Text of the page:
Sceloporus graciosus; male choice; mate choice; sexual selection; reproductive state; courtship
Previous experiments suggest that males spend more time with the more receptive of 2 novel females or the one with the higher fitness potential. However, males often court individual females repeatedly over a season; for example, male lizards sequentially visit familiar females as they patrol territorial boundaries. It may benefit males to vary display intensity as they move between multiple females. In this study, we explored the factors influencing amount of male courtship to familiar females in the sagebrush lizard, Sceloporus graciosus. We tested whether males vary the amount of courtship exhibited due to individual differences among males, female reproductive state, or female fitness potential. Each male was allowed to interact separately, but repeatedly, with 2 females until both females laid eggs. Male courtship behavior with each of the 2 females was assayed at an intermediate point, after 3 weeks of interaction. We found that individual differences among males were considerable. The number of male courtship displays was also positively correlated with female latency to lay eggs, with males displaying more often toward females with eggs that had not yet been fertilized. Courtship behavior was not well predicted by the number of eggs laid or by female width, both measures of female quality. Thus, male S. graciosus appear to alter courtship intensity more in response to signals of female reproductive state than in response to variation in potential female fitness.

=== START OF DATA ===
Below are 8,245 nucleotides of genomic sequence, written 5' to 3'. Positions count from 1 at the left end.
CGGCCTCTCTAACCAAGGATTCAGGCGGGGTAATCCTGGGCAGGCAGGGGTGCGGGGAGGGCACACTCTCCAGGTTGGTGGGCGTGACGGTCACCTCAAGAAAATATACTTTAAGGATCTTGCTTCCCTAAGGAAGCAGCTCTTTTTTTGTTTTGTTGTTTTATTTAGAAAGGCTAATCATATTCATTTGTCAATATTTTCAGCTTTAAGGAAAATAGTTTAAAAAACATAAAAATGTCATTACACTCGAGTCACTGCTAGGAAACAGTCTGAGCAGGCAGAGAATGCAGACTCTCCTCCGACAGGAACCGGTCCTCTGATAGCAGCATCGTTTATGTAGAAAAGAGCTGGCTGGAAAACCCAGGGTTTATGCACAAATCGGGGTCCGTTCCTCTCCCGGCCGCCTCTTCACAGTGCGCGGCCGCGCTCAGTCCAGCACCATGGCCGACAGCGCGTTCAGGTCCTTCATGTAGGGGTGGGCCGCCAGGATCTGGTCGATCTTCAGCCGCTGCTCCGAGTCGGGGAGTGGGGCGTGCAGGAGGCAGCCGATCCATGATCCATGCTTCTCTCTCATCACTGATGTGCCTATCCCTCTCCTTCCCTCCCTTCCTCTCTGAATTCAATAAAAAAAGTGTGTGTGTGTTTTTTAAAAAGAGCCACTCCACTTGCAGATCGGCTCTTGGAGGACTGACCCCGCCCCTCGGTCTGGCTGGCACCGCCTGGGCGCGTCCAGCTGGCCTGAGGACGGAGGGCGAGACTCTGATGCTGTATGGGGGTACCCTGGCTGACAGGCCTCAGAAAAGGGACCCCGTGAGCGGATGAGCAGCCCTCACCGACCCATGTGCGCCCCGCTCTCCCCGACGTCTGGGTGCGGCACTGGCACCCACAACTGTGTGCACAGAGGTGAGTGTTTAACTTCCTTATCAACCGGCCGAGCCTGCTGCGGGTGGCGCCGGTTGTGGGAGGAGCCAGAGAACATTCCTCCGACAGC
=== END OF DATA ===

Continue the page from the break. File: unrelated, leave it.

courtship; male choice; mate choice; reproductive state; Sceloporus graciosus; sexual selection